Mr. Harper's next argument is that the ALJ's physical RFC was inadequate because the ALJ (1) failed to provide a complete function-by-function analysis; (2) improperly substituted his own medical opinion for that of doctors; and (3) failed to define the frequency with which Mr. Harper could change from sitting to standing. Pl. Mot. 24-26, 29-32. Mr. Harper's contention that the ALJ failed to properly address his limitations in a narrative, function-byfunction assessment pursuant to Social Security Ruling ("SSR") 96-8p does not hold water.[1] The ALJ's RFC analysis spans more than four pages, and includes a detailed review of the records from Mr. Harper's treating healthcare providers and the state agency medical consultants. (Tr. 18-22). The ALJ explained how he resolved the inconsistencies between Mr. Harper's description of the severity and intensity of his pain and the objective evidence of record. In fact, the ALJ also assigned "little weight" to the opinions of the state agency consultants, noting that the ALJ found Mr. Harper to be more limited than those consultants had believed because he gave Mr. Harper "every benefit of the doubt[, ]" and based his decision in part on medical evidence submitted after the state agency review. (Tr. 22). The ALJ's RFC determination provides substantial evidence to support his assessment that Mr. Harper would be capable of simple, routine, sedentary work with a sit/stand option.

Mr. Harper next argues that the ALJ did not cite to any medical report establishing a need for a sit/stand option. Pl. Mot. 30-31. However, an ALJ need not parrot a single medical opinion, or even assign "great weight" to any opinions, in determining an RFC. Instead, an ALJ is required to consider "all of the relevant medical and other evidence." See 20 C.F.R. §§ 404.1545(a)(3), 416.945(a)(3); see also Felton-Miller v. Astrue, 459 F.Appx. 226, 230-31 (4th Cir. 2011) (determining that an ALJ need not obtain an expert medical opinion as to an RFC, but should base an RFC on all available evidence). The RFC determined by the ALJ in this case, which allows Mr. Harper the maximum flexibility in his physical position during the workday, takes into account all of the evidence cited by the ALJ, including the treatment notes from treating physicians indicating controlled symptoms with physical therapy and medications, (Tr. 19), the objective findings on diagnostic testing, (Tr. 18, 20), and Mr. Harper's testimony regarding his discomfort, (Tr. 20). Accordingly, the ALJ's RFC is consistent with the medical evidence of record.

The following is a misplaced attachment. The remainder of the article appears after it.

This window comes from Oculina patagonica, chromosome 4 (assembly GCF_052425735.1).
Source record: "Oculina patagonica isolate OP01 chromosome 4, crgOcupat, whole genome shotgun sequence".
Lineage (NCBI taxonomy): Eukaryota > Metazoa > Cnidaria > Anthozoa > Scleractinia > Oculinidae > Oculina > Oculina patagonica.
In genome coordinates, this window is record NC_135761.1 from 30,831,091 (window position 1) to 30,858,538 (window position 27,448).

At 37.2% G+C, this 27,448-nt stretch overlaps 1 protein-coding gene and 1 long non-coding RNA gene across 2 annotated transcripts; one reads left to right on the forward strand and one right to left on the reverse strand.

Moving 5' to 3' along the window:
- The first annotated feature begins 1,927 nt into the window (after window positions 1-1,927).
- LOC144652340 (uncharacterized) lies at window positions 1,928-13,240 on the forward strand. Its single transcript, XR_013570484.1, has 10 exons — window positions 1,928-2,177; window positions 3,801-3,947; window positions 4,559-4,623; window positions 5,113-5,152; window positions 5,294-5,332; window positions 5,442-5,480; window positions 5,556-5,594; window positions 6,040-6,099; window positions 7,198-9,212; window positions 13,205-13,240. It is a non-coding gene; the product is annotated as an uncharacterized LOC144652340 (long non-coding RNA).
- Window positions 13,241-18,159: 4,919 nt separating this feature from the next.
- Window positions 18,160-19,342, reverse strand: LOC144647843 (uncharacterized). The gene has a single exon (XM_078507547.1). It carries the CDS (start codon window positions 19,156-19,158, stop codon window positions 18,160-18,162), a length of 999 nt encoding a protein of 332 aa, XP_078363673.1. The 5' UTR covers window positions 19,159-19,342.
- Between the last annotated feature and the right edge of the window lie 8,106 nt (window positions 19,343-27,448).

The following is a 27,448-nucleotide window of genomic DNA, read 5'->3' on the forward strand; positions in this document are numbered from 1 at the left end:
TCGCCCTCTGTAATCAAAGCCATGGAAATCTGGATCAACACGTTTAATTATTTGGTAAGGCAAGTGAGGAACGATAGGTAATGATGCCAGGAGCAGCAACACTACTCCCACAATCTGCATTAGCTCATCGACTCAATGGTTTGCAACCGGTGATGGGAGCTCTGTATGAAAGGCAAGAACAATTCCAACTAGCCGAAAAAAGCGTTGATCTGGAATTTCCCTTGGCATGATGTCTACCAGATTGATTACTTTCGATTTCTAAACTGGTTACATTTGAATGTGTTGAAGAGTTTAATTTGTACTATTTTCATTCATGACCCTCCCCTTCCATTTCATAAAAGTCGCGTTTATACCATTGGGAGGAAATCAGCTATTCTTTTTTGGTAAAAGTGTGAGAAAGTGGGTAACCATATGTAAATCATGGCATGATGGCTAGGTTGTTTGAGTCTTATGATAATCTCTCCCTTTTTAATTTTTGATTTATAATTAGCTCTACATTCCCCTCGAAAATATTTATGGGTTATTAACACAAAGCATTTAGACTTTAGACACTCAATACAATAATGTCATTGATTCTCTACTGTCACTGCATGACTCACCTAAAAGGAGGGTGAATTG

Mr. Harper also contends that the physical RFC set forth by the ALJ does not specifically indicate how long he can sit or stand. Pl. Mot. 31. However, by limiting Mr. Harper to sedentary work, the ALJ made an implied finding regarding those abilities. See SSR 83-10, 1983 WL 31251 (Jan. 1, 1983), at *5 ("[A]t the sedentary level of exertion, periods of standing and walking should generally total no more than about 2 hours of an 8-hour workday, and sitting should generally total approximately 6 hours of an 8-hour workday."). In the hypothetical to the VE, the ALJ included a "sit/stand option. (Tr. 51). The VE confirmed her understanding that "sit/stand option" meant the ability to change position "at will." (Tr. 52). In light of the inclusion of the sit/stand option, which would allow Mr. Harper unfettered discretion regarding whether to sit or stand, and the inclusion of a sedentary level of exertion, which indicates a finding that Ms. Harper is capable of a total of 8 hours of work, the ALJ did not have to make more specific findings about his maximum daily capacity for sitting or standing.